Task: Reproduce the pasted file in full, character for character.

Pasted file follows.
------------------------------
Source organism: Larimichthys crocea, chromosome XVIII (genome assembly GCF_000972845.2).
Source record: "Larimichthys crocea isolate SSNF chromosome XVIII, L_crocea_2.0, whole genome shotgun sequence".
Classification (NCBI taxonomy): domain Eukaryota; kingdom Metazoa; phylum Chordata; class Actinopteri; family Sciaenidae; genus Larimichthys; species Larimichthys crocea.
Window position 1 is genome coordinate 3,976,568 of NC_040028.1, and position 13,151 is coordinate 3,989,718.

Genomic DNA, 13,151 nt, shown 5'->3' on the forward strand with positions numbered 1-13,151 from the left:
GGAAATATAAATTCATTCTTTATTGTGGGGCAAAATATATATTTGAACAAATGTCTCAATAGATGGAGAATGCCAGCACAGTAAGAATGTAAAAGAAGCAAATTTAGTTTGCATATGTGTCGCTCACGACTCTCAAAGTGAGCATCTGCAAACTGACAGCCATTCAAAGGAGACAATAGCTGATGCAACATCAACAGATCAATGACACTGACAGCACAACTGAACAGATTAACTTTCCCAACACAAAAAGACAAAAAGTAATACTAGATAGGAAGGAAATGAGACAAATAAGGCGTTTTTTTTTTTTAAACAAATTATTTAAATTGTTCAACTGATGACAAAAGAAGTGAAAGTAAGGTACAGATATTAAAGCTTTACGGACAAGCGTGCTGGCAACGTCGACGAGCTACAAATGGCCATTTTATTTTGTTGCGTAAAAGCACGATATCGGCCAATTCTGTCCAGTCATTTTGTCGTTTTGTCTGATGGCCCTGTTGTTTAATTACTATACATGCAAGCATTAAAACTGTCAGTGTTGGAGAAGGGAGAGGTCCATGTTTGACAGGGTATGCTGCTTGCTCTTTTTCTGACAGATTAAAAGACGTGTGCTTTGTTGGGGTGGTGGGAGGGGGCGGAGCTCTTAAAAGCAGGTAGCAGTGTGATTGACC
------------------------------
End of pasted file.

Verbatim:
Source organism: Larimichthys crocea, chromosome XVIII (genome assembly GCF_000972845.2).
Source record: "Larimichthys crocea isolate SSNF chromosome XVIII, L_crocea_2.0, whole genome shotgun sequence".
Classification (NCBI taxonomy): domain Eukaryota; kingdom Metazoa; phylum Chordata; class Actinopteri; family Sciaenidae; genus Larimichthys; species Larimichthys crocea.
Window position 1 is genome coordinate 3,976,568 of NC_040028.1, and position 13,151 is coordinate 3,989,718.

Genomic DNA, 13,151 nt, shown 5'->3' on the forward strand with positions numbered 1-13,151 from the left:
GGAAATATAAATTCATTCTTTATTGTGGGGCAAAATATATATTTGAACAAATGTCTCAATAGATGGAGAATGCCAGCACAGTAAGAATGTAAAAGAAGCAAATTTAGTTTGCATATGTGTCGCTCACGACTCTCAAAGTGAGCATCTGCAAACTGACAGCCATTCAAAGGAGACAATAGCTGATGCAACATCAACAGATCAATGACACTGACAGCACAACTGAACAGATTAACTTTCCCAACACAAAAAGACAAAAAGTAATACTAGATAGGAAGGAAATGAGACAAATAAGGCGTTTTTTTTTTTTAAACAAATTATTTAAATTGTTCAACTGATGACAAAAGAAGTGAAAGTAAGGTACAGATATTAAAGCTTTACGGACAAGCGTGCTGGCAACGTCGACGAGCTACAAATGGCCATTTTATTTTGTTGCGTAAAAGCACGATATCGGCCAATTCTGTCCAGTCATTTTGTCGTTTTGTCTGATGGCCCTGTTGTTTAATTACTATACATGCAAGCATTAAAACTGTCAGTGTTGGAGAAGGGAGAGGTCCATGTTTGACAGGGTATGCTGCTTGCTCTTTTTCTGACAGATTAAAAGACGTGTGCTTTGTTGGGGTGGTGGGAGGGGGCGGAGCTCTTAAAAGCAGGTAGCAGTGTGATTGACC